- Job Title
- Postdoctoral Researcher
- Post Number
- Closing Date
- 4 Feb 2019
- Starting Salary
- £31,250 - £38,100
- Hours per week
- Project Title
- Postdoctoral Researcher in Pathogenomics
- Expected/Ideal Start Date
- 29 Apr 2019
- Months Duration
Main Purpose of the Job
Work on the obligate biotrophic pathogen Puccinia striiformis which causes yellow rust (YR) disease, which is a major threat to cereal crops and grasses worldwide. The main purpose of this post is to examine the fundamental mechanisms at the genomic level driving host specificity of the yellow rust pathogen on various cereal hosts.
The appointee will work closely with other members of the Saunders Lab and interact with other researchers working on wheat rust diseases at the John Innes Centre.
Main Activities & Responsibilities
- Identify, plan, carry out and modify experiments to meet the objectives of the project
- Prepare results, reports and manuscripts for publication in leading scientific journals and other relevant media
- Disseminate research findings though presentations to various audiences at internal, national and international meetings
- Ensure research and record keeping is carried out in accordance with good practice, Scientific Integrity and in compliance with local policies and any legal requirements
- Contribute to the smooth running of the group, including the effective use of resources, supervision of visitors to the laboratory and assisting with training others, encouraging scientific excellence
- As agreed with line manager, any other duties commensurate with the nature of the role
Education & Qualifications
- PhD (full award or expected within 6 months) or equivalent in Plant-Microbe Interactions or related discipline
- BSc or equivalent in Biological Sciences or related subject
Specialist Knowledge & Skills
- Training in bioinformatics techniques including next-generation sequence analysis
- Background in plant pathology or related field
- Demonstrated ability to perform research and develop novel ideas
- Proven record in scientific writing
- Experience of oral research presentations
- Experience of supervising, training and mentoring visitors and students
Interpersonal & Communication Skills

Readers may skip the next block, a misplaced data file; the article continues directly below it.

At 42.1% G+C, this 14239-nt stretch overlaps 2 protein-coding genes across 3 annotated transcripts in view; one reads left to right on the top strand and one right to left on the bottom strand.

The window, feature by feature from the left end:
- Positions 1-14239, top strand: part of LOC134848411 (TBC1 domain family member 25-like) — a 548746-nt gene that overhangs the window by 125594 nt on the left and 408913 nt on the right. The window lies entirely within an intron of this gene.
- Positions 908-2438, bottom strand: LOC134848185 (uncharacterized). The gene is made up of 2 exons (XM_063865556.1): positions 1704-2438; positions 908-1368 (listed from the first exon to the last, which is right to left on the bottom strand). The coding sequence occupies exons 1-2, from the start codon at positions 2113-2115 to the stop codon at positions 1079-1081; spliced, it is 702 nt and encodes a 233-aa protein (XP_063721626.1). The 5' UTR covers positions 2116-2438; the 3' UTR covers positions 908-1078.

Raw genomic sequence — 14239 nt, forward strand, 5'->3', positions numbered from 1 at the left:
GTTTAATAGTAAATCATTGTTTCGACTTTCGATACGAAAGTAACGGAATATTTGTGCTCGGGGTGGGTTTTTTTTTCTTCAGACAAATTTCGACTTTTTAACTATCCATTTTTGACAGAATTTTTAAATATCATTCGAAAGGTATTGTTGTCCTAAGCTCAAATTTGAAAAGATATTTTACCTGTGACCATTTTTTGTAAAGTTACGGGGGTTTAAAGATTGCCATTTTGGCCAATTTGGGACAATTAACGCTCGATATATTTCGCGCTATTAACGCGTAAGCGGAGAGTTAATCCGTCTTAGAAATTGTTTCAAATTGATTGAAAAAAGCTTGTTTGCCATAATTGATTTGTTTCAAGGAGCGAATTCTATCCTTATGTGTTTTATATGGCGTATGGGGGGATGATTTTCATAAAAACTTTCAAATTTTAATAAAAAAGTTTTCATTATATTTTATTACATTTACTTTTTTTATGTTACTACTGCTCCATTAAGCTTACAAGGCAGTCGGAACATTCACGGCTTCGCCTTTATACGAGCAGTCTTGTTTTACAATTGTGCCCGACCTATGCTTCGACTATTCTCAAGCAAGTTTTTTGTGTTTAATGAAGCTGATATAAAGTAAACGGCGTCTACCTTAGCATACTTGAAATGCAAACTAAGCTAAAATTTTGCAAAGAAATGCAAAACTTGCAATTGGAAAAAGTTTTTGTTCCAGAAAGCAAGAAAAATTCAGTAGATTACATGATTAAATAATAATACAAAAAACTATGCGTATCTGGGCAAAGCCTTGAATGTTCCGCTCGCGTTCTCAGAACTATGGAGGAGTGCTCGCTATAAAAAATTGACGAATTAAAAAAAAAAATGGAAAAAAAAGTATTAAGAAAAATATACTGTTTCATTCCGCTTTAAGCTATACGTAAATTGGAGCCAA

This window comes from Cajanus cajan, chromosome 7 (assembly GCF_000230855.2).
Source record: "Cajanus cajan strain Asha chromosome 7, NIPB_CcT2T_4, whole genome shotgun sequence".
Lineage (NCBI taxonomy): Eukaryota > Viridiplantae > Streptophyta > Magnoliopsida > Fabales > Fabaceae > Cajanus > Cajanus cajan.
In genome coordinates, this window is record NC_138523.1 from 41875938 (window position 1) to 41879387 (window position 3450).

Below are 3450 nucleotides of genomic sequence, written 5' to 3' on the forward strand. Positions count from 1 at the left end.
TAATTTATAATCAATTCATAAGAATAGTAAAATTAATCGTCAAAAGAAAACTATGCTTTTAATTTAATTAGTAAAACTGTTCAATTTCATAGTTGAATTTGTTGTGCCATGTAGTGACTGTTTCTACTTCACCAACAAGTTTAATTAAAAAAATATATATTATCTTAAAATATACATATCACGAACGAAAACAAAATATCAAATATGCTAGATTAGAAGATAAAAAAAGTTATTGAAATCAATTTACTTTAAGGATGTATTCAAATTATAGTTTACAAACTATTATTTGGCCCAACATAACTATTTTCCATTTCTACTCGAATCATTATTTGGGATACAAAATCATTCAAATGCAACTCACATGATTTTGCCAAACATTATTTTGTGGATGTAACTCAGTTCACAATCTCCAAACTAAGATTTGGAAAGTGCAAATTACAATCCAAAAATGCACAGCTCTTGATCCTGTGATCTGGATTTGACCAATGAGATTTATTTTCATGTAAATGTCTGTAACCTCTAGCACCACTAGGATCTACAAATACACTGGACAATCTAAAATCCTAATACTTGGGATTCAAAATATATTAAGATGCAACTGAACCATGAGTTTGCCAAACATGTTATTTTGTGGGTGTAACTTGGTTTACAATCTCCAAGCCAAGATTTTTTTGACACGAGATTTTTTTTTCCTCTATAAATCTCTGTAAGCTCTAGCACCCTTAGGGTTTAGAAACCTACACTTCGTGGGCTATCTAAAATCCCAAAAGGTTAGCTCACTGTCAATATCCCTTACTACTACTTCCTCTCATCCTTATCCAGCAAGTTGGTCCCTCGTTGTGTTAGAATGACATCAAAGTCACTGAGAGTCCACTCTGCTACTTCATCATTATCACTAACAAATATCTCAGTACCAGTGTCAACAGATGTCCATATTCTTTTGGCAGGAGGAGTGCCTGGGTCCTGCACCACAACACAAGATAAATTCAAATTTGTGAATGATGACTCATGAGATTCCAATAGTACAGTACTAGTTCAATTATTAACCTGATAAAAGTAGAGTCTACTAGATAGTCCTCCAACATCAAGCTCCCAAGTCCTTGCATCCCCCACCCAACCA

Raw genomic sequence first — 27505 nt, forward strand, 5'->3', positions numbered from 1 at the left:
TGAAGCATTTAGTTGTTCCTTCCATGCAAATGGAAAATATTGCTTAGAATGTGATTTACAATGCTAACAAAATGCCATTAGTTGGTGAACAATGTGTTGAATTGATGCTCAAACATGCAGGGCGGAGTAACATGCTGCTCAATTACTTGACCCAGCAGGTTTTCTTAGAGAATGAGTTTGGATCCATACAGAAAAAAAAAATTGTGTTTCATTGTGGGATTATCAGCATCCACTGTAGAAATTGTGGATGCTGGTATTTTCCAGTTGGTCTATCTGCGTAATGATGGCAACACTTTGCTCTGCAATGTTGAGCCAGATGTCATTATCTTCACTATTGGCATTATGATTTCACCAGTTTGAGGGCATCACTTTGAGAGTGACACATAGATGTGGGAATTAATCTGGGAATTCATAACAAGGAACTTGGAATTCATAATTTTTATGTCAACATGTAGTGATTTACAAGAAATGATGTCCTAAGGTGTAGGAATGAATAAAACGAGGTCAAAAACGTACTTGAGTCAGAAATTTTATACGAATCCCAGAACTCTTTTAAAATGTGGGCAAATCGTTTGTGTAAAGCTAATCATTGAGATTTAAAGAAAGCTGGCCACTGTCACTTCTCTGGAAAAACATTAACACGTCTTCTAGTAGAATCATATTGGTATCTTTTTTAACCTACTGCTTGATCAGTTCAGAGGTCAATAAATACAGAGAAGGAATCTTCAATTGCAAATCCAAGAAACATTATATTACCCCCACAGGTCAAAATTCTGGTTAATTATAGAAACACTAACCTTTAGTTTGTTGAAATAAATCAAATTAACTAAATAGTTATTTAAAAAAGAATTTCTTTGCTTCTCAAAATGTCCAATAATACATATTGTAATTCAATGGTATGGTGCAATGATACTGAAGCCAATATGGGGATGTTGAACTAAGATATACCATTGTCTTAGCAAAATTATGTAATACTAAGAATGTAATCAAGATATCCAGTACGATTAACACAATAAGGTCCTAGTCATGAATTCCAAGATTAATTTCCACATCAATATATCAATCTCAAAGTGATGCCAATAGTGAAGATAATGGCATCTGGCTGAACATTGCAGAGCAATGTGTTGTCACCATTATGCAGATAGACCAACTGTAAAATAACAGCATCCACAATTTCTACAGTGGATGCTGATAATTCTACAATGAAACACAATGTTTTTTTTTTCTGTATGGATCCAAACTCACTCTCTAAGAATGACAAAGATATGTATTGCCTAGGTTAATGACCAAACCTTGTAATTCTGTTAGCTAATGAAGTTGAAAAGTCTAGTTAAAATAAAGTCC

- Excellent communication skills, both written and oral, including the ability to present complex information with clarity
- Good interpersonal skills, with the ability to work as part of a team
- Demonstrated ability to work independently, using initiative and applying problem solving skills
- Excellent time management and organisational skills
- Ability to collaborate with internal and external stakeholders
- Promotes and strives for continuous improvement
- Promotes equality and values diversity
- Willingness to embrace the expected values and behaviours of all staff at the Institute, ensuring it is a great place to work
- Able to present a positive image of self and the Institute, promoting both the international reputation and public engagement aims of the Institute
- Willingness to work outside standard working hours when required
- Ability to undertake occasional travel (national and international) related to collaborations and/or seminars
- Attention to detail
Who We Are
John Innes Centre
The John Innes Centre is an independent, international centre of excellence in plant science and microbiology, carrying out fundamental and strategic research, to train scientists and making our findings available to society.
Our research makes use of a wide range of disciplines in the biological and chemical sciences including; cell biology, biochemistry, chemistry, genetics and molecular biology.
We pride ourselves on being a welcoming and inclusive working environment for all. We have a diverse and multicultural scientific community and thrive on our European and international links. We are proud to hold a prestigious Athena SWAN Gold award, recognising the impact of our work in promoting gender equality in science. We are also a proud member of the Stonewall Diversity Champion’s programme and, as a Disability Confident employer, guarantee to offer an interview to all disabled applicants who meet the essential criteria for the post.